THE TAXATION OF LAND VALUES.
[To nue EDITOR Or THE " SPROTATOIL"j
SIR,—American readers of the Spectator are reminded again of the strange differences that have arisen in law and custom between the Motherland and its former Colonies by the tone of current discussion of the proposition to tax land values iu England.
The taxation of land values instead of land income is practically universal in the United States in theory, though assessors in other localities, as in the one in which I write, do doubtless tend to slight undervaluation of vacant lots on the edge of cities as compared with rental property. The assessment of such lands at farm values, however, is not practised, nor would it seem fair to the American mind. This fact has nothing to do with " Henry Georgeism." Indeed, the assessment of values long antedates the publica- tion of Mr. George's theories. It would be considered grossly unfair that a man who owns a block of valuable property in the line of city-growth should be able to hold it, either for speculation or for private enjoyment, at a taxation cost lower than that placed upon used land hard by. The effect of value taxation, however imperfectly carried out in practice, and of the somewhat higher rates of interest here, do tend to push available land into use; they do not, however, seem to prevent speculation in land, at times to a baneful extent.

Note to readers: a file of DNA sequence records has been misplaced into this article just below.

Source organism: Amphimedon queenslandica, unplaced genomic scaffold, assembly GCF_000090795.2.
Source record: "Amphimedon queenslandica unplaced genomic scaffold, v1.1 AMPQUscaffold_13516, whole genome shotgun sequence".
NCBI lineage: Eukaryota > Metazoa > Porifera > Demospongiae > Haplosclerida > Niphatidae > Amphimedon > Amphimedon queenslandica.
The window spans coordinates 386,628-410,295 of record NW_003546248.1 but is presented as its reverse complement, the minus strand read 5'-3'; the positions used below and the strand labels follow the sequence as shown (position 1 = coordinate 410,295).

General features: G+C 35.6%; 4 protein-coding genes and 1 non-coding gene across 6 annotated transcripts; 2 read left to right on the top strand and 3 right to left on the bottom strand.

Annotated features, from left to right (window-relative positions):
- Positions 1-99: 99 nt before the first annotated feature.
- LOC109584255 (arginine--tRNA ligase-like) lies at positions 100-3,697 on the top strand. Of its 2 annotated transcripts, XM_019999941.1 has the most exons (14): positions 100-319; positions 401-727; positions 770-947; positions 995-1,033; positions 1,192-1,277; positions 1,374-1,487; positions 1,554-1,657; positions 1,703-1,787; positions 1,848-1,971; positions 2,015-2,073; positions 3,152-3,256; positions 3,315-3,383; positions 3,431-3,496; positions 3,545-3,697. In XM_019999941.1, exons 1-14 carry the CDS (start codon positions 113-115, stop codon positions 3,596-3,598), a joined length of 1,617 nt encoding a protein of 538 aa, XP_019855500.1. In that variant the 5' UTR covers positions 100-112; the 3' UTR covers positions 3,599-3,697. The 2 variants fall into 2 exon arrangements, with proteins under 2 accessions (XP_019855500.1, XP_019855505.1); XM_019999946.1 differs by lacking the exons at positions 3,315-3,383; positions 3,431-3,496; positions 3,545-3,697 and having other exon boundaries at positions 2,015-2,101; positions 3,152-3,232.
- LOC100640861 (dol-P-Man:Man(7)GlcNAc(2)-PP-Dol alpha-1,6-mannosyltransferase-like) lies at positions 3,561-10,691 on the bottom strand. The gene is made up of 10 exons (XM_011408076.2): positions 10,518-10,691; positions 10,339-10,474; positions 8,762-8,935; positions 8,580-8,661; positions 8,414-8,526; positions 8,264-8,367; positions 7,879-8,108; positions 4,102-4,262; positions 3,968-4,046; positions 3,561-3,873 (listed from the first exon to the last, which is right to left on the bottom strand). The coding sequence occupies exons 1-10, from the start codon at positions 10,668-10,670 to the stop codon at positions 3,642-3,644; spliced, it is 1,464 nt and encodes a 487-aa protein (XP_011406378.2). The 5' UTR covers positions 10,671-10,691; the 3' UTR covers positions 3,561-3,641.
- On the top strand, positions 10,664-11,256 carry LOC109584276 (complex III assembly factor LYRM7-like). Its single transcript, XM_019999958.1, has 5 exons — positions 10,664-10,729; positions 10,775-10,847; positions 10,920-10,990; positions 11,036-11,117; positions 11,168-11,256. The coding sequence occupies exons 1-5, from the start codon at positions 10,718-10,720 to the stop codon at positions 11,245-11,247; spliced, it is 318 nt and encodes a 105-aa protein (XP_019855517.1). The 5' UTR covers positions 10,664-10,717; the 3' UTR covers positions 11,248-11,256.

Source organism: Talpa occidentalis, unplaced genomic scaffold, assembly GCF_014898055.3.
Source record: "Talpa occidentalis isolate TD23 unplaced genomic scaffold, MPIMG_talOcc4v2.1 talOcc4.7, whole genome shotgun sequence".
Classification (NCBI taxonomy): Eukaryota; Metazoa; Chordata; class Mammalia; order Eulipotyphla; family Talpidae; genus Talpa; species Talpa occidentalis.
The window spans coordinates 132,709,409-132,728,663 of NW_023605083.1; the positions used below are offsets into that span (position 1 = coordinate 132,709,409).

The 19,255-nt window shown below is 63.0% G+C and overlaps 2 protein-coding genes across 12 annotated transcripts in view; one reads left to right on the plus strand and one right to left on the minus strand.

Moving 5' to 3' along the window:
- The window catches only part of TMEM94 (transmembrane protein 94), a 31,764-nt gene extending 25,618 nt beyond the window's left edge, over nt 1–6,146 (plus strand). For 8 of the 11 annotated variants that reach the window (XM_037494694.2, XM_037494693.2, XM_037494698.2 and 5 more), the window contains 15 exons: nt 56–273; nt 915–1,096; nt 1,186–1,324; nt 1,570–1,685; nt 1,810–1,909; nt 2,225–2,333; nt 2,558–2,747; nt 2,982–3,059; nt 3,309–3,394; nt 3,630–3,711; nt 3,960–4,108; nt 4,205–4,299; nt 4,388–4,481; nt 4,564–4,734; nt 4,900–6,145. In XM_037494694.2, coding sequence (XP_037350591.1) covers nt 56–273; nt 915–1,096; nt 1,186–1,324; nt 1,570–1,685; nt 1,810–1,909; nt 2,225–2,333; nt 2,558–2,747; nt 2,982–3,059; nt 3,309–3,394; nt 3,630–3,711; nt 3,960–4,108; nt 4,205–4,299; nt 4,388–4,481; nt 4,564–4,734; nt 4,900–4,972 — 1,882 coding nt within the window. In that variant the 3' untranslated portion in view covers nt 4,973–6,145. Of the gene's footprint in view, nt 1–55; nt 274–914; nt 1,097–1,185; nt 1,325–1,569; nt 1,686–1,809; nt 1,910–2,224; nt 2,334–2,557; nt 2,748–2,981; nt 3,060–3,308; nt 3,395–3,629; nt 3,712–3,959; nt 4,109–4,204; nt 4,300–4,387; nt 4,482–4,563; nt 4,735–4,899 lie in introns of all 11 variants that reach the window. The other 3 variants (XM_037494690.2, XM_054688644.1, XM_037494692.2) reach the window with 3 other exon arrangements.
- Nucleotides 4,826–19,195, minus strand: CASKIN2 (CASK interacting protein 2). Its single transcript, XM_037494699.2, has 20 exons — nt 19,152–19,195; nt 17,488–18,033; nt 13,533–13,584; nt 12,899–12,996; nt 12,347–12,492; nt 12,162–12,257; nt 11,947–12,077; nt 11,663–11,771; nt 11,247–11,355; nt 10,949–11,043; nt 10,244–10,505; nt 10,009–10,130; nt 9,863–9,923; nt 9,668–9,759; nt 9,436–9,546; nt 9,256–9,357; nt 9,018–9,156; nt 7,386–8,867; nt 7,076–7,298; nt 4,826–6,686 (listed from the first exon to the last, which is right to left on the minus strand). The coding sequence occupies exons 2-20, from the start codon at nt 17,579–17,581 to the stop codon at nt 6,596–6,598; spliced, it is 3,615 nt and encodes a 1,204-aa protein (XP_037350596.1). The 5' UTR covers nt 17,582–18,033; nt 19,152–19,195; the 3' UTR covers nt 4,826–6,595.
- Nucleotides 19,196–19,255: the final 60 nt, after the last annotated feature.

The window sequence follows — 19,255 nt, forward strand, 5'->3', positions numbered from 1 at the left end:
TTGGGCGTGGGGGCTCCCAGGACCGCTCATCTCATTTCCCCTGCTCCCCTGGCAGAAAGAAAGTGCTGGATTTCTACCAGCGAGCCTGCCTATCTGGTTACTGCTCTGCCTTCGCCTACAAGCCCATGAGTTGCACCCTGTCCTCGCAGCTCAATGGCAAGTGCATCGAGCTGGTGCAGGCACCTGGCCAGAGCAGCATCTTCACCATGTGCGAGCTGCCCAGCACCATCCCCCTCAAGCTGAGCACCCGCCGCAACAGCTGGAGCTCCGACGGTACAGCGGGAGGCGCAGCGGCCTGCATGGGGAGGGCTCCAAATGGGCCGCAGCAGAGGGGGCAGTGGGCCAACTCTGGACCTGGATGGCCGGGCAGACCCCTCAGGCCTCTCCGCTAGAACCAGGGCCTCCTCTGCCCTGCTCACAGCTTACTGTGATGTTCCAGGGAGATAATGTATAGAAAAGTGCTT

Nor is value assessment a measure aimed at the rich. Until lately rich men have rather avoided extensive land ownership in the United States, and the number of com- paratively poor owners of land in small quantities is great. A considerable portion of vacant building-lots about New York are owned by quite poor men, who plan some day to build upon their property. Such building of small houses is, in fact, constantly in progress, and is in other cities relatively much more common than in New York ; yet I have never heard any American so much as suggest the possibility of income taxation of land ; just as no American can hear without amazement amounting almost to disbelief that in England you have permitted a mere license to do a certain kind of business, as liquor selling, to acquire, apparently, a value as property. These things, the tender regard for the publican and the light taxation of unused land, which in a crowded country tends to encourage its disuse, we shall probably never under• [Is not the difference due to the fact that the basis of our taxation is annual return in money, whereas the American basis is capital values P If it were proposed hero to tax all
capital values, and not to single out one form of capital—i.e., land—we should have no objection. A Property-tax levied on the value of a man's total possessions is, if the valuations are fairly made, a very just tax. Each man contributes in proportion to his means. What we object to is a tar which singles out a particular form of capital, and assumes a man to be rich because he owns it.—En. Spectator.]